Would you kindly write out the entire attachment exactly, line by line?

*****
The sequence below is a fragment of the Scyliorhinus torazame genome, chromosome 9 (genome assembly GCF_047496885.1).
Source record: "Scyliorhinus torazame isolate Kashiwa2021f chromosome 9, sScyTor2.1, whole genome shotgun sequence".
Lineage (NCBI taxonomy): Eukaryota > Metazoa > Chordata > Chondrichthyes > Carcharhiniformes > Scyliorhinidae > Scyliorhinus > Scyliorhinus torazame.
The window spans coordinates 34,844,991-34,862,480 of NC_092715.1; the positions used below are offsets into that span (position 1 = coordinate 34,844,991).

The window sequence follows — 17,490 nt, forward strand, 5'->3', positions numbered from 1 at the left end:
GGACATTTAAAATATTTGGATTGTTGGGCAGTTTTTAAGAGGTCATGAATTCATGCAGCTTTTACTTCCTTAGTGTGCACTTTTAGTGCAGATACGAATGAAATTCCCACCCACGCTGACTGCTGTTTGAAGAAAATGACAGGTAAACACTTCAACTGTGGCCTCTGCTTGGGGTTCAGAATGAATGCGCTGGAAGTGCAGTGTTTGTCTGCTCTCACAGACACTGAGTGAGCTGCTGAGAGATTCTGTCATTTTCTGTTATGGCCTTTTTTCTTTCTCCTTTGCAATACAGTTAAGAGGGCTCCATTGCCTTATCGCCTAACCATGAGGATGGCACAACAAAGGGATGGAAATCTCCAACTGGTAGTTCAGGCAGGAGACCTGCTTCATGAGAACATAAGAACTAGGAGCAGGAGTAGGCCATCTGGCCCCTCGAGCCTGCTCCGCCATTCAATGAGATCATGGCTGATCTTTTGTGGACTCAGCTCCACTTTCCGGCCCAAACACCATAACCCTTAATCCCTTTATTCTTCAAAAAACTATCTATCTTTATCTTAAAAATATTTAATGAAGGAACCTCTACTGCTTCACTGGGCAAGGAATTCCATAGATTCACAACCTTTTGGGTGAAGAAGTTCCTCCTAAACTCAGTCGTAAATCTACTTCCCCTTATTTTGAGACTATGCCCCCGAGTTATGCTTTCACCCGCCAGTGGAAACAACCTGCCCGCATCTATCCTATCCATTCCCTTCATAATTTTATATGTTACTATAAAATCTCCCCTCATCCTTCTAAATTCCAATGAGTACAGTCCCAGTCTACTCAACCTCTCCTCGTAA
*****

The sequence below is a fragment of the Scyliorhinus torazame genome, chromosome 9 (genome assembly GCF_047496885.1).
Source record: "Scyliorhinus torazame isolate Kashiwa2021f chromosome 9, sScyTor2.1, whole genome shotgun sequence".
Lineage (NCBI taxonomy): Eukaryota > Metazoa > Chordata > Chondrichthyes > Carcharhiniformes > Scyliorhinidae > Scyliorhinus > Scyliorhinus torazame.
The window spans coordinates 34,844,991-34,862,480 of NC_092715.1; the positions used below are offsets into that span (position 1 = coordinate 34,844,991).

The window sequence follows — 17,490 nt, forward strand, 5'->3', positions numbered from 1 at the left end:
GGACATTTAAAATATTTGGATTGTTGGGCAGTTTTTAAGAGGTCATGAATTCATGCAGCTTTTACTTCCTTAGTGTGCACTTTTAGTGCAGATACGAATGAAATTCCCACCCACGCTGACTGCTGTTTGAAGAAAATGACAGGTAAACACTTCAACTGTGGCCTCTGCTTGGGGTTCAGAATGAATGCGCTGGAAGTGCAGTGTTTGTCTGCTCTCACAGACACTGAGTGAGCTGCTGAGAGATTCTGTCATTTTCTGTTATGGCCTTTTTTCTTTCTCCTTTGCAATACAGTTAAGAGGGCTCCATTGCCTTATCGCCTAACCATGAGGATGGCACAACAAAGGGATGGAAATCTCCAACTGGTAGTTCAGGCAGGAGACCTGCTTCATGAGAACATAAGAACTAGGAGCAGGAGTAGGCCATCTGGCCCCTCGAGCCTGCTCCGCCATTCAATGAGATCATGGCTGATCTTTTGTGGACTCAGCTCCACTTTCCGGCCCAAACACCATAACCCTTAATCCCTTTATTCTTCAAAAAACTATCTATCTTTATCTTAAAAATATTTAATGAAGGAACCTCTACTGCTTCACTGGGCAAGGAATTCCATAGATTCACAACCTTTTGGGTGAAGAAGTTCCTCCTAAACTCAGTCGTAAATCTACTTCCCCTTATTTTGAGACTATGCCCCCGAGTTATGCTTTCACCCGCCAGTGGAAACAACCTGCCCGCATCTATCCTATCCATTCCCTTCATAATTTTATATGTTACTATAAAATCTCCCCTCATCCTTCTAAATTCCAATGAGTACAGTCCCAGTCTACTCAACCTCTCCTCGTAA